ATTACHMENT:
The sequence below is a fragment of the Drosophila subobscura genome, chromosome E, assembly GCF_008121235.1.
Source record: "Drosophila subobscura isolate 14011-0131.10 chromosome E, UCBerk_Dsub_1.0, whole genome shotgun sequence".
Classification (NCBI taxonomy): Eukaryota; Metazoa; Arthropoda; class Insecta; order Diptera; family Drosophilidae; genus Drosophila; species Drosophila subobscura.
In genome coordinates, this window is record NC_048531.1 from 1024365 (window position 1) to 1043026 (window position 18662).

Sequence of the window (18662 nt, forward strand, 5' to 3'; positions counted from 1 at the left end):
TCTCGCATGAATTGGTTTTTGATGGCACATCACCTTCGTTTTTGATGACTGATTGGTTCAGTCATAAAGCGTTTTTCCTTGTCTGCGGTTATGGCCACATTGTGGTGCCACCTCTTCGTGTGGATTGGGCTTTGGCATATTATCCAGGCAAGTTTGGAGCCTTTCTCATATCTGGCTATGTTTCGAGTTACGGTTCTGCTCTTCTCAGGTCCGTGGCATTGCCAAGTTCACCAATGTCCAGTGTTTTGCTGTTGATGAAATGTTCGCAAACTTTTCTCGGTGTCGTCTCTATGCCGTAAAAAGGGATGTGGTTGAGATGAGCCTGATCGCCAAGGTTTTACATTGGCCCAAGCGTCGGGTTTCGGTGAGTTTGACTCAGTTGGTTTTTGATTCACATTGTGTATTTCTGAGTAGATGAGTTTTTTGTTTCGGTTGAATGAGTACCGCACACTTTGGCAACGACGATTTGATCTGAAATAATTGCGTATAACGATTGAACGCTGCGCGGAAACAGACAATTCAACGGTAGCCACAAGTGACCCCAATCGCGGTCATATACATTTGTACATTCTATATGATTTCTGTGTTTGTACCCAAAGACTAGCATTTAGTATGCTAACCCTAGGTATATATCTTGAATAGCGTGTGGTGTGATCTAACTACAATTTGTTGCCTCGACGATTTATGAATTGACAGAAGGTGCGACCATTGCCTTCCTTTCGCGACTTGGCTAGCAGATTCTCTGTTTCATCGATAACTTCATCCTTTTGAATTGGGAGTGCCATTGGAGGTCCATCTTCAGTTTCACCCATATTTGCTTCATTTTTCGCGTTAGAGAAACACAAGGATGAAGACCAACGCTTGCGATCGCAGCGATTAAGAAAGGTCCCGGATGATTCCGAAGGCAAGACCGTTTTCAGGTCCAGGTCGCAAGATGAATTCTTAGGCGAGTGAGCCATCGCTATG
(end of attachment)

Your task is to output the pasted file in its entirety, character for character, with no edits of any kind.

The sequence below is a fragment of the Drosophila subobscura genome, chromosome E, assembly GCF_008121235.1.
Source record: "Drosophila subobscura isolate 14011-0131.10 chromosome E, UCBerk_Dsub_1.0, whole genome shotgun sequence".
Classification (NCBI taxonomy): Eukaryota; Metazoa; Arthropoda; class Insecta; order Diptera; family Drosophilidae; genus Drosophila; species Drosophila subobscura.
In genome coordinates, this window is record NC_048531.1 from 1024365 (window position 1) to 1043026 (window position 18662).

Sequence of the window (18662 nt, forward strand, 5' to 3'; positions counted from 1 at the left end):
TCTCGCATGAATTGGTTTTTGATGGCACATCACCTTCGTTTTTGATGACTGATTGGTTCAGTCATAAAGCGTTTTTCCTTGTCTGCGGTTATGGCCACATTGTGGTGCCACCTCTTCGTGTGGATTGGGCTTTGGCATATTATCCAGGCAAGTTTGGAGCCTTTCTCATATCTGGCTATGTTTCGAGTTACGGTTCTGCTCTTCTCAGGTCCGTGGCATTGCCAAGTTCACCAATGTCCAGTGTTTTGCTGTTGATGAAATGTTCGCAAACTTTTCTCGGTGTCGTCTCTATGCCGTAAAAAGGGATGTGGTTGAGATGAGCCTGATCGCCAAGGTTTTACATTGGCCCAAGCGTCGGGTTTCGGTGAGTTTGACTCAGTTGGTTTTTGATTCACATTGTGTATTTCTGAGTAGATGAGTTTTTTGTTTCGGTTGAATGAGTACCGCACACTTTGGCAACGACGATTTGATCTGAAATAATTGCGTATAACGATTGAACGCTGCGCGGAAACAGACAATTCAACGGTAGCCACAAGTGACCCCAATCGCGGTCATATACATTTGTACATTCTATATGATTTCTGTGTTTGTACCCAAAGACTAGCATTTAGTATGCTAACCCTAGGTATATATCTTGAATAGCGTGTGGTGTGATCTAACTACAATTTGTTGCCTCGACGATTTATGAATTGACAGAAGGTGCGACCATTGCCTTCCTTTCGCGACTTGGCTAGCAGATTCTCTGTTTCATCGATAACTTCATCCTTTTGAATTGGGAGTGCCATTGGAGGTCCATCTTCAGTTTCACCCATATTTGCTTCATTTTTCGCGTTAGAGAAACACAAGGATGAAGACCAACGCTTGCGATCGCAGCGATTAAGAAAGGTCCCGGATGATTCCGAAGGCAAGACCGTTTTCAGGTCCAGGTCGCAAGATGAATTCTTAGGCGAGTGAGCCATCGCTATG